Saturday, February 20, 2010

Busy, busy, busy

This post is an attempt at an explanation for my lack of recent posts. In addition to my equine pursuits, our farm also includes sheep, cattle, dogs, and a cat on a regular basis plus chickens and pigs at times. February is our biggest lambing season- when we have the most lambs and the most intense time for assistance due to the cold temperatures. We also lamb in June and October but then the weather is pleasant and newborns don't need to be tended to as quickly as on the nights it's 20 below zero!

So I'm including some photos here of what our lambing barn looks like right now.
Although I haven't counted recently, I think we have about 90 new lambs which have been born in the last 3 weeks. We're almost done...just about half a dozen ewes left to lamb. It would be nice to think that the hard part is over but now we have to take care of them all and watch them for problems.

As if my mind isn't preoccupied enough, my husband has to go away for job training for 3 weeks in the beginning of March so I will get to do this all by myself. I'm feeling rather whiny these days. I feel like all I do is tell people they can't count on me for the next month. In reality I am very fortunate...just busy at the time being!

I haven't clicker trained any of the sheep, but I have found the principles of Operant Conditioning to be very useful when working with the livestock. I am much more sucessful (and relaxed) when moving the cattle or sheep because I know what I am doing as far as reinforcing or punishing their movements and I can use that to my advantage!


The weather has been deceivingly mild recently- almost 40 degrees today. While the mid-Atlantic states have been getting buried in snow, up here we're not getting any. We still have barely a ground cover from snows that came weeks ago but as far as working horses goes, it's been pretty nice. My hands don't freeze when I take gloves off to treat! I'm still working on my winter projects with each of the ponies- making great progress and now putting refinements on them. Kizzy and I are learning more about cues- distinguishing from one cue and behavior to another. I'm seeing just how insecure she still is. I'm very thankful for learning about cues with her because Percy's "trick" for the winter was learning how to pick things up and he has learned it well. He now offers to pick up just about anything- buckets, gloves, pitchforks, etc.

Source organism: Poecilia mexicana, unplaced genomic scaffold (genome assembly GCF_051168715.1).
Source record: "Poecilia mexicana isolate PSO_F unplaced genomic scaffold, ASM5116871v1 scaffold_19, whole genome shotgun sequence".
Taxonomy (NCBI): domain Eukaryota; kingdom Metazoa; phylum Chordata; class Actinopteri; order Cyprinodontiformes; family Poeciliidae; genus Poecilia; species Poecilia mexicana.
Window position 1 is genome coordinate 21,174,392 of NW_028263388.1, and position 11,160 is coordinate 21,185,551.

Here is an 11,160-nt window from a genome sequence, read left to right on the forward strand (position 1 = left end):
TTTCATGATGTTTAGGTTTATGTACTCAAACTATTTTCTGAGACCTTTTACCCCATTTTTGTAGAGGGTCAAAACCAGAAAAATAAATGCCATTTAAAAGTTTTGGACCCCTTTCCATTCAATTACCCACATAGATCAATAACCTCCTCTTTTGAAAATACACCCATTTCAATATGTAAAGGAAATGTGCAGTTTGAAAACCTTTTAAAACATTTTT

In addition, he found he can zip up my coat for me and tug on my hood string. Needless to say, these last two are not really things I want him doing so I am now working on putting a cue on "take it" so that we can only have him pick up things that I want him to!

Rumer and I continue to work on ground driving without tack. I'm learning as we go- while I've seen others do it, I have no book or video to follow as to HOW to do it so I'm making it up as I go along. In addition, she and Percy are both learning about hopping. I'm hopping; they are learning to deal with it. Ande didn't care at all when I hopped as a prep to mount, but Percy and Rumer both thought I shouldn't be doing that. So I hop and click them for head down and relaxing while I do it. Oh, to be a fly on the wall in my barn!


Stowaway will now pick up his front feet with just a light touch on the back of his knee. I really haven't worked with him much- he and Ande are in the run-in shed and it's a much less fun place to work. Plus no lights so I can't play in the evenings. Ande is being a champ about stationing while I go in with hay. His food manners are miles better and I feel much safer when I go through the gate with an armload of hay in the dark on the ice. Even though he wants to attack Stowaway, he knows there is a routine which will be reinforced and he reliably follows it.

One more photo- a set of triplets napping together (those lambs do know how to pile up to keep warm!).

2 comments:

Mary H. said...

"I think we have about 90 new lambs which have been born in the last 3 weeks."


Wow!

Definitely sounds like you must be busy.

I enjoyed the pictures of the lambs--they are cute!

Mary

Ark Lady said...

Busy is good. Cold is, well freezing!

I trained a ewe for a 4-H family. They didn't know what they could do with her after the program.

She was so fun, the "lightbulb" moment got a lot of attention.

In college we actually had a couple of ewes we used in educational shows.

Kids love familiar animals.

It would be fun to see what you do if you train a lamb.